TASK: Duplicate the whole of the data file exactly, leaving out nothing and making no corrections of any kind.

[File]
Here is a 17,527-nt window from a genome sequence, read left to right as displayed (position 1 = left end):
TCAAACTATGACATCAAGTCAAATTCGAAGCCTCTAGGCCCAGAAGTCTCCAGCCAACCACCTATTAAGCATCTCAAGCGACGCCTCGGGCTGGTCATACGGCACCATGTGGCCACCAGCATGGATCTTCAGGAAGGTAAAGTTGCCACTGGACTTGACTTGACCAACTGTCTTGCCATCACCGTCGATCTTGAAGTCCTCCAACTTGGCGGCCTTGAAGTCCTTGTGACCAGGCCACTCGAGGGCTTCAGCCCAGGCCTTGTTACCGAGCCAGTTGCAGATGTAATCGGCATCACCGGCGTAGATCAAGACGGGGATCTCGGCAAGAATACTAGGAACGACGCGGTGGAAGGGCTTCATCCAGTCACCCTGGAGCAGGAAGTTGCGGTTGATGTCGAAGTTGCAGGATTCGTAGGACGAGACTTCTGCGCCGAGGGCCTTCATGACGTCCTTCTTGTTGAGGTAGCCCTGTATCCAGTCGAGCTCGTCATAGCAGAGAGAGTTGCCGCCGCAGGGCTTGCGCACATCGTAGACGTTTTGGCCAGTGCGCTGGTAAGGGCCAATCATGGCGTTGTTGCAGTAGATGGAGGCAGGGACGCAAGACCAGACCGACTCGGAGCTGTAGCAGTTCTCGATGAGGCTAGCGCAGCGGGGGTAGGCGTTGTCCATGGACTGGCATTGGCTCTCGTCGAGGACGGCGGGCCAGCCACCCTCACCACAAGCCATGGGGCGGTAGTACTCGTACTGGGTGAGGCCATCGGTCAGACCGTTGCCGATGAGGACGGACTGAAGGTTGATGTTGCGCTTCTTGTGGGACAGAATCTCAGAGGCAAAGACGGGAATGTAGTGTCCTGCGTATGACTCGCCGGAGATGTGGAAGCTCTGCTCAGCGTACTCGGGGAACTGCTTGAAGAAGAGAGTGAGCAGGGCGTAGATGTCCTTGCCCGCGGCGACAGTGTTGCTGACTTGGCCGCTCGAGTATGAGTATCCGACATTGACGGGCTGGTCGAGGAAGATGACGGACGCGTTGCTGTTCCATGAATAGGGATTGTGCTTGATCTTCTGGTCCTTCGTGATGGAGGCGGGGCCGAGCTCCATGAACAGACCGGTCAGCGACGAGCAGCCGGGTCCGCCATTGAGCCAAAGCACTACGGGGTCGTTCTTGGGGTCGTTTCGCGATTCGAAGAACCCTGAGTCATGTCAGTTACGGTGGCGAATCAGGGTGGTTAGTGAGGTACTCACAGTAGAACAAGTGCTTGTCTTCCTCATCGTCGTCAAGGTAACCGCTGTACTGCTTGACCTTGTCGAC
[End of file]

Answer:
Here is a 17,527-nt window from a genome sequence, read left to right as displayed (position 1 = left end):
TCAAACTATGACATCAAGTCAAATTCGAAGCCTCTAGGCCCAGAAGTCTCCAGCCAACCACCTATTAAGCATCTCAAGCGACGCCTCGGGCTGGTCATACGGCACCATGTGGCCACCAGCATGGATCTTCAGGAAGGTAAAGTTGCCACTGGACTTGACTTGACCAACTGTCTTGCCATCACCGTCGATCTTGAAGTCCTCCAACTTGGCGGCCTTGAAGTCCTTGTGACCAGGCCACTCGAGGGCTTCAGCCCAGGCCTTGTTACCGAGCCAGTTGCAGATGTAATCGGCATCACCGGCGTAGATCAAGACGGGGATCTCGGCAAGAATACTAGGAACGACGCGGTGGAAGGGCTTCATCCAGTCACCCTGGAGCAGGAAGTTGCGGTTGATGTCGAAGTTGCAGGATTCGTAGGACGAGACTTCTGCGCCGAGGGCCTTCATGACGTCCTTCTTGTTGAGGTAGCCCTGTATCCAGTCGAGCTCGTCATAGCAGAGAGAGTTGCCGCCGCAGGGCTTGCGCACATCGTAGACGTTTTGGCCAGTGCGCTGGTAAGGGCCAATCATGGCGTTGTTGCAGTAGATGGAGGCAGGGACGCAAGACCAGACCGACTCGGAGCTGTAGCAGTTCTCGATGAGGCTAGCGCAGCGGGGGTAGGCGTTGTCCATGGACTGGCATTGGCTCTCGTCGAGGACGGCGGGCCAGCCACCCTCACCACAAGCCATGGGGCGGTAGTACTCGTACTGGGTGAGGCCATCGGTCAGACCGTTGCCGATGAGGACGGACTGAAGGTTGATGTTGCGCTTCTTGTGGGACAGAATCTCAGAGGCAAAGACGGGAATGTAGTGTCCTGCGTATGACTCGCCGGAGATGTGGAAGCTCTGCTCAGCGTACTCGGGGAACTGCTTGAAGAAGAGAGTGAGCAGGGCGTAGATGTCCTTGCCCGCGGCGACAGTGTTGCTGACTTGGCCGCTCGAGTATGAGTATCCGACATTGACGGGCTGGTCGAGGAAGATGACGGACGCGTTGCTGTTCCATGAATAGGGATTGTGCTTGATCTTCTGGTCCTTCGTGATGGAGGCGGGGCCGAGCTCCATGAACAGACCGGTCAGCGACGAGCAGCCGGGTCCGCCATTGAGCCAAAGCACTACGGGGTCGTTCTTGGGGTCGTTTCGCGATTCGAAGAACCCTGAGTCATGTCAGTTACGGTGGCGAATCAGGGTGGTTAGTGAGGTACTCACAGTAGAACAAGTGCTTGTCTTCCTCATCGTCGTCAAGGTAACCGCTGTACTGCTTGACCTTGTCGAC